Ammonia may cause foul smells near farms and wastewater treatment plants, but it does more than stink if it enters the Bay or other coastal waters.
Any form of nitrogen spurs algae growth when it enters salt water. And while algae like nitrogen in general, they love ammonium.
Algae have to convert nitrate - the main form of nitrogen in the water - into ammonium before they can use it. When ammonia hits in the water, it is ready to use. Algae don't have to spend any energy to convert it, so more of the nutrient is used for growth.
Simply put, a pound of ammonium will spur more algae growth than a pound of nitrate. So, unlike other nitrogen deposition, ammonia raises special concerns about where it comes down - especially if it is on salt water.
Excess algae fueled by too many nutrients is the largest water quality problem in the Bay. When there is more algae than predators can consume, the tiny, one-cell plants ultimately die, sink to the bottom and decompose in a process that depletes the water of oxygen needed by fish and other creatures.
Algae blooms also cloud the water, blocking light from reaching important underwater grasses that provide food and habitat for waterfowl, crabs, juvenile fish and a variety of other aquatic life.
Changing the type of nitrogen entering the water from nitrate to ammonia may also cause a fundamental change in the algae community - the building block for the aquatic food web. Species that best accumulate ammonia may be different from those that have thrived on nitrate for centuries.
"We know that adding too much of any kind of nitrogen source is probably going to enhance productivity," said Hans Paerl, a researcher with the University of North Carolina's Institute of Marine Sciences. "But it may turn out, depending on what the nitrogen source is, that productivity may be expressed in different kinds of algae."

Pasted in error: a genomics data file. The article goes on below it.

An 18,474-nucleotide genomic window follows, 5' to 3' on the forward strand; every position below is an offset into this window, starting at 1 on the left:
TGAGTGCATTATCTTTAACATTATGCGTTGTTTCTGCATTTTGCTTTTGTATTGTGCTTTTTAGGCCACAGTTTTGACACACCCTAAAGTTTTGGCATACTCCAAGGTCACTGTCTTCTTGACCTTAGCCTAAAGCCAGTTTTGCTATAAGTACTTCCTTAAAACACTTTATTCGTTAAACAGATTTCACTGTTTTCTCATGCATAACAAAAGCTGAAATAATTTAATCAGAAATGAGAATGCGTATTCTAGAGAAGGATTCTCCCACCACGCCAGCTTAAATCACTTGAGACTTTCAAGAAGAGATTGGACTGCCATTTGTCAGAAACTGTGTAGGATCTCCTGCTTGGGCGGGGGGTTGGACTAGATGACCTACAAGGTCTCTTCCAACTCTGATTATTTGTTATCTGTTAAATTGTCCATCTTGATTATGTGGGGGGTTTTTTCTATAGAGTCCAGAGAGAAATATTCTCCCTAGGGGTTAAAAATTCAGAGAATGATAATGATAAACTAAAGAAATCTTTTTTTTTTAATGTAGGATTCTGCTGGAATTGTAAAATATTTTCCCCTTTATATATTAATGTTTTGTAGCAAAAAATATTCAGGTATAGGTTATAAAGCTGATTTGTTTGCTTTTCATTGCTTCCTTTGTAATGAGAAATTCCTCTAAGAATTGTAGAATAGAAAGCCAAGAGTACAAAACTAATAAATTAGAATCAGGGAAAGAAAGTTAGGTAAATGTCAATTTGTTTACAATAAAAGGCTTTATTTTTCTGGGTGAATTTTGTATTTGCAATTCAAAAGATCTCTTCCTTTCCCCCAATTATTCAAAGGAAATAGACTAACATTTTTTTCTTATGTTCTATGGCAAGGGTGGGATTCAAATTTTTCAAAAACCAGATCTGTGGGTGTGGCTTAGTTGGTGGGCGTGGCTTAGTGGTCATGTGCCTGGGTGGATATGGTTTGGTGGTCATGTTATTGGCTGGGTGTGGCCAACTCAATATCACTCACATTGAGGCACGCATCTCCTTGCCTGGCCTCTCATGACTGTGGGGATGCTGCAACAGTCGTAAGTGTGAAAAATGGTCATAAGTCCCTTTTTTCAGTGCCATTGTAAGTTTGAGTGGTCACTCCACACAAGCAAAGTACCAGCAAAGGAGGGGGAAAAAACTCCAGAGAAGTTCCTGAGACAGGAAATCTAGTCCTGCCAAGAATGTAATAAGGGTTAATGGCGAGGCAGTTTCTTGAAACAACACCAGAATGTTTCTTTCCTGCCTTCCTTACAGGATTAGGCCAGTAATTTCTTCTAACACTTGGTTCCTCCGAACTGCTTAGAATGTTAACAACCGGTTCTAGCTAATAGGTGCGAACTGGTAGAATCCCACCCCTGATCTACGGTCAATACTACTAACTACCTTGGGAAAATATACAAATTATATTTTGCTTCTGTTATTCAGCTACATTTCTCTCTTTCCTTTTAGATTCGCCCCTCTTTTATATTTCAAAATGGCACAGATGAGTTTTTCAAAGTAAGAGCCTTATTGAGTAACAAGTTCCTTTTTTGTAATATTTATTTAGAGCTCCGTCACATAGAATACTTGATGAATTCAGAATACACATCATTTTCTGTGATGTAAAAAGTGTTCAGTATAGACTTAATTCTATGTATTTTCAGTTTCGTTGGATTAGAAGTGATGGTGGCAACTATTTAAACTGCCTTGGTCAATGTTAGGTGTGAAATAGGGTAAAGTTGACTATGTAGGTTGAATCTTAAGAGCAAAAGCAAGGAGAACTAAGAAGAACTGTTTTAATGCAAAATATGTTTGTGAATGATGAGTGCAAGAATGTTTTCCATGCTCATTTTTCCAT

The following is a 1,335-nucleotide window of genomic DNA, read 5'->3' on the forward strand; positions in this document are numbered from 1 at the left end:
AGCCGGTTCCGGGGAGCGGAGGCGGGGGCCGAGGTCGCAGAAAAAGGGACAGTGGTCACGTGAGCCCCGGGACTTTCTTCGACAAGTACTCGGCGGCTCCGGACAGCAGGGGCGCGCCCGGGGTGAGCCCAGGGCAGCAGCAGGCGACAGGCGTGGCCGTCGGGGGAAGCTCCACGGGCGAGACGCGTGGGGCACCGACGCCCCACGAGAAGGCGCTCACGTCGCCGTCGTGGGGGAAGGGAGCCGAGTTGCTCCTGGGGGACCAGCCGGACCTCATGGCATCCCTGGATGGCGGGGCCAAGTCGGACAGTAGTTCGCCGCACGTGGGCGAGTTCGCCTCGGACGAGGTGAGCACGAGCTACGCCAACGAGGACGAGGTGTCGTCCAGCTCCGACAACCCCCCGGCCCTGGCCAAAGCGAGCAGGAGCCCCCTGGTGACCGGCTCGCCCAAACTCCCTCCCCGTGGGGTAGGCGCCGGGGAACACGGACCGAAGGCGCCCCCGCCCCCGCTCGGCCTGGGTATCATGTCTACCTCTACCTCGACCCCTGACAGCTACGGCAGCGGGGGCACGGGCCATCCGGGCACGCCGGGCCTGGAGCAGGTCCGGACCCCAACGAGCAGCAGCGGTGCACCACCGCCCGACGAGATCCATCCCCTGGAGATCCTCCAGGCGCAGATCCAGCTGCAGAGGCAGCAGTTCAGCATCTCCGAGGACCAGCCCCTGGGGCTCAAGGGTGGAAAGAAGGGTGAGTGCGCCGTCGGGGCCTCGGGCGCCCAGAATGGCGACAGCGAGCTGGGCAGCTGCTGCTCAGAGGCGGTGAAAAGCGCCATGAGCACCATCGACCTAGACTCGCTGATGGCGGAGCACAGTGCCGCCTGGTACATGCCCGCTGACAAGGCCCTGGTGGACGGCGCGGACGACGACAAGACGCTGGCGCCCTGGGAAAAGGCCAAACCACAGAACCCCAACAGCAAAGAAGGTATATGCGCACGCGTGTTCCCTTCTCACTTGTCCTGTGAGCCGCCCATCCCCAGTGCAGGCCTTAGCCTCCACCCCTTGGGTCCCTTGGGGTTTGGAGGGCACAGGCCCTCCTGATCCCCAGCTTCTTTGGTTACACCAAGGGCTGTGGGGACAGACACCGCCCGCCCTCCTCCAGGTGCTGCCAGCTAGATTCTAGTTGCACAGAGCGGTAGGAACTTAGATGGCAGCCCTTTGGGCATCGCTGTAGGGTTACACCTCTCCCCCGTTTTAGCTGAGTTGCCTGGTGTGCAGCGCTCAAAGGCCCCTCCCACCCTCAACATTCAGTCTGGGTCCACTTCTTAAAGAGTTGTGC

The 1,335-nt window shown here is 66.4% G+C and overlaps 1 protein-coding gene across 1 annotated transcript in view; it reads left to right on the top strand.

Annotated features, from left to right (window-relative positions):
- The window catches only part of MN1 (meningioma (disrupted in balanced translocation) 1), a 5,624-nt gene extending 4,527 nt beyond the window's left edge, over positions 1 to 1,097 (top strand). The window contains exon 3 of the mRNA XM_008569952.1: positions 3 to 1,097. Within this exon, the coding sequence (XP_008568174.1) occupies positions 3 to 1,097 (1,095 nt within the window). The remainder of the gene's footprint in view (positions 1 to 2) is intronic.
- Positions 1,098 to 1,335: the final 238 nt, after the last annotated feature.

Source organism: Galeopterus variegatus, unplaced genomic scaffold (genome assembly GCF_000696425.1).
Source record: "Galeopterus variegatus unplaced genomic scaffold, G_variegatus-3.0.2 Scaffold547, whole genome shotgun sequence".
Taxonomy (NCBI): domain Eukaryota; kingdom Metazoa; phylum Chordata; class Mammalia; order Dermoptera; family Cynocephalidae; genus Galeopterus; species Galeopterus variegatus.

"The one that can get it the fastest, and eat it the fastest, is going to grow the fastest."
Paerl is also concerned that the air is providing a new route to the water. Historically, rain would have carried little nitrate or ammonia, he said, and almost all the nitrogen would have washed out of rivers.
Atmospheric deposition bypasses that route, directly delivering nutrients - and with ammonia, a different kind of nutrient - to nitrogen-starved algae populations. Studies show that a large nitrogen "pulse" delivered during a storm can be consumed within a matter of hours. Today, Paerl said, atmospheric deposition may play a role in stimulating offshore blooms - including ones that become harmful.
"Because we have relatively large nutrient pulsing events as a result of manmade nitrogen sources being injected into the cycle, we're seeing more of these events where a good organism becomes 'bad' simply because it cannot be assimilated rapidly enough in the estuaries," he said.
That concern, though, is limited to the ammonium that falls directly onto the surface of coastal waters and estuaries.
Water quality monitoring typically shows that little - if any - ammonium runs off the land, except after heavy storms. That's an indication that most of it is being absorbed by plants on the land. But the appetite for nitrogen in the landscape is limited. "If the watershed is saturated with nitrogen, the ammonium can be discharged or converted to nitrate and discharged," said James Galloway, professor and chair of the University of Virginia's Environmental Sciences Department. "Even if the watershed is not saturated, some of the atmospheric nitrogen can be discharged."
In that case, deposition on the watershed adds to the total "load" of nitrogen that may reach the Bay, primarily in the form of nitrate.